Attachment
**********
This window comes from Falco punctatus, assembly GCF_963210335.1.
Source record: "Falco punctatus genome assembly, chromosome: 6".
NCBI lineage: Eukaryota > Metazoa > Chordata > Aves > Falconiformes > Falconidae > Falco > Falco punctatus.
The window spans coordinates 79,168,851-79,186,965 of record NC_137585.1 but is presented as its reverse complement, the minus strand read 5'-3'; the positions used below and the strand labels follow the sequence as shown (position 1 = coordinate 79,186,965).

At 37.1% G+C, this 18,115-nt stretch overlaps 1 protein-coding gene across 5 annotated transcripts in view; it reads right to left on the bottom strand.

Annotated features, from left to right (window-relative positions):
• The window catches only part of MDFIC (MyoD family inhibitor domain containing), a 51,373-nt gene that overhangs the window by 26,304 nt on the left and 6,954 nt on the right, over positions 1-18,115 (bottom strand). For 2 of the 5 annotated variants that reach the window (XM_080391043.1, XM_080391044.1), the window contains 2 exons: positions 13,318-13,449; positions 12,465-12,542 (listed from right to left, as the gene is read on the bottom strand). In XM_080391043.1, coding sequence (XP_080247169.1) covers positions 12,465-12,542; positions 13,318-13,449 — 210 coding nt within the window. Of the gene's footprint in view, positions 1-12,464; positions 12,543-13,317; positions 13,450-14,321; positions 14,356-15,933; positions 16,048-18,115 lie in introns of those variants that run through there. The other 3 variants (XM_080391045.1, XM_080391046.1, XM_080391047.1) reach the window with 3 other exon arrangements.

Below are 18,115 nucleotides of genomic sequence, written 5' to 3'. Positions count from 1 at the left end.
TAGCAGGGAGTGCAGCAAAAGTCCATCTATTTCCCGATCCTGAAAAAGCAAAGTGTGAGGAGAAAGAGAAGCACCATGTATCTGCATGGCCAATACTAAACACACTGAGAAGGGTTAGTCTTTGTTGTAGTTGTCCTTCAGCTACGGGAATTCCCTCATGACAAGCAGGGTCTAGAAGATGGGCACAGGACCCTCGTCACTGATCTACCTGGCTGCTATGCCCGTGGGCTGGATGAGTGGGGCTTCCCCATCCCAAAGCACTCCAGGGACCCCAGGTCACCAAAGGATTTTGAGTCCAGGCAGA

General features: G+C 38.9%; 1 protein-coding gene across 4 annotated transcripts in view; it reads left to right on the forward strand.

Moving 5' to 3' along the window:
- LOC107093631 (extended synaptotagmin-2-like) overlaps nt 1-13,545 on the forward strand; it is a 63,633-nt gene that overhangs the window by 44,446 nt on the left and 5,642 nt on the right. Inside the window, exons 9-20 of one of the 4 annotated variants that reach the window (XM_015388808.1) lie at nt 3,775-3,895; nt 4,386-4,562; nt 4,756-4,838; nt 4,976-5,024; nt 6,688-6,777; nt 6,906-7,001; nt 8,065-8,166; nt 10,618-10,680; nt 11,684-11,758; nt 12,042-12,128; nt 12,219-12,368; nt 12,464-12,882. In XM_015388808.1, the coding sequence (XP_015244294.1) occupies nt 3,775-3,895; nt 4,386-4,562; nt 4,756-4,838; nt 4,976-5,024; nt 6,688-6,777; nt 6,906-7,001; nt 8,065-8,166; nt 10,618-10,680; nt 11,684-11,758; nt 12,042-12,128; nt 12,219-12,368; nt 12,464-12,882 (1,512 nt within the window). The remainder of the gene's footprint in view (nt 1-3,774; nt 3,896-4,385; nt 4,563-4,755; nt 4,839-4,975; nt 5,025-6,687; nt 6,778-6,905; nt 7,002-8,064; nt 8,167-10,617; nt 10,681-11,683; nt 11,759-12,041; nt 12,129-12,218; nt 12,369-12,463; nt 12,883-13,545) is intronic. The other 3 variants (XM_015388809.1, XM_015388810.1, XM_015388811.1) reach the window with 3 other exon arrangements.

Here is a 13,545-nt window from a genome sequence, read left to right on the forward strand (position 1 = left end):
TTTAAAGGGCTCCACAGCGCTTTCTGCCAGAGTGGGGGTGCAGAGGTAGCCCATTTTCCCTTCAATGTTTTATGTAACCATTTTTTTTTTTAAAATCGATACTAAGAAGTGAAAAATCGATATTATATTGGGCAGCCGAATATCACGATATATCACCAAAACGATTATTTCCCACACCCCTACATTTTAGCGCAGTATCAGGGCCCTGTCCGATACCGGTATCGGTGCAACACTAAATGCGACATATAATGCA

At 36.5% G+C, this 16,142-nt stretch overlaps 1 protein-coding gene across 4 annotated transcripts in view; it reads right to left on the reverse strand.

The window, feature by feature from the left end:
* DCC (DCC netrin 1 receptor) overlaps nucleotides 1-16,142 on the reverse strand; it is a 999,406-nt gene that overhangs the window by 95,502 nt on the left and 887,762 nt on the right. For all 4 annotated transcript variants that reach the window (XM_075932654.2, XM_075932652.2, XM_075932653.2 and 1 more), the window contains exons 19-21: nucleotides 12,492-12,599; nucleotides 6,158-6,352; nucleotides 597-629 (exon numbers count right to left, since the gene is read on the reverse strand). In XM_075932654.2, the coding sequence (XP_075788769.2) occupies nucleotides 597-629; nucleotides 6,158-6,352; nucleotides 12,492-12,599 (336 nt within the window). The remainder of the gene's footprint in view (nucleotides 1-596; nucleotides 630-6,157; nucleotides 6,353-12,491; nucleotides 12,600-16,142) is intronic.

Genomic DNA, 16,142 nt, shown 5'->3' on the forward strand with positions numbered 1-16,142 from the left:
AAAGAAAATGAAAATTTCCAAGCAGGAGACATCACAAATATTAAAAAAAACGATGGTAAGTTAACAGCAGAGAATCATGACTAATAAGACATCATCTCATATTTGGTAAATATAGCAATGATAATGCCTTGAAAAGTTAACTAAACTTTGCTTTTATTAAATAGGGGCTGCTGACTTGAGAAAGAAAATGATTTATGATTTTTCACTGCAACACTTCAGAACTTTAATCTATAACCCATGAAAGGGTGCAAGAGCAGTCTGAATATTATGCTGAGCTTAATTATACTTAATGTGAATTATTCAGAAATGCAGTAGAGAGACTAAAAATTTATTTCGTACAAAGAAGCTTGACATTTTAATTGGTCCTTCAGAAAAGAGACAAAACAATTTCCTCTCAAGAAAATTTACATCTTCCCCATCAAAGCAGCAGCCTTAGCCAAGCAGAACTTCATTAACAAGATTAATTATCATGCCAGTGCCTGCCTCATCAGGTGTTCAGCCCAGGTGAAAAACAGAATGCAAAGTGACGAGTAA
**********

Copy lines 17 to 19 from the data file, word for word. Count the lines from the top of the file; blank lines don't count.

* DCC (DCC netrin 1 receptor) overlaps nucleotides 1-16,142 on the reverse strand; it is a 999,406-nt gene that overhangs the window by 95,502 nt on the left and 887,762 nt on the right. For all 4 annotated transcript variants that reach the window (XM_075932654.2, XM_075932652.2, XM_075932653.2 and 1 more), the window contains exons 19-21: nucleotides 12,492-12,599; nucleotides 6,158-6,352; nucleotides 597-629 (exon numbers count right to left, since the gene is read on the reverse strand). In XM_075932654.2, the coding sequence (XP_075788769.2) occupies nucleotides 597-629; nucleotides 6,158-6,352; nucleotides 12,492-12,599 (336 nt within the window). The remainder of the gene's footprint in view (nucleotides 1-596; nucleotides 630-6,157; nucleotides 6,353-12,491; nucleotides 12,600-16,142) is intronic.

Genomic DNA, 16,142 nt, shown 5'->3' on the forward strand with positions numbered 1-16,142 from the left:
AAAGAAAATGAAAATTTCCAAGCAGGAGACATCACAAATATTAAAAAAAACGATGGTAAGTTAACAGCAGAGAATCATGACTAATAAGACATCATCTCATATTTGGTAAATATAGCAATGATAATGCCTTGAAAAGTTAACTAAACTTTGCTTTTATTAAATAGGGGCTGCTGACTTGAGAAAGAAAATGATTTATGATTTTTCACTGCAACACTTCAGAACTTTAATCTATAACCCATGAAAGGGTGCAAGAGCAGTCTGAATATTATGCTGAGCTTAATTATACTTAATGTGAATTATTCAGAAATGCAGTAGAGAGACTAAAAATTTATTTCGTACAAAGAAGCTTGACATTTTAATTGGTCCTTCAGAAAAGAGACAAAACAATTTCCTCTCAAGAAAATTTACATCTTCCCCATCAAAGCAGCAGCCTTAGCCAAGCAGAACTTCATTAACAAGATTAATTATCATGCCAGTGCCTGCCTCATCAGGTGTTCAGCCCAGGTGAAAAACAGAATGCAAAGTGACGAGTAA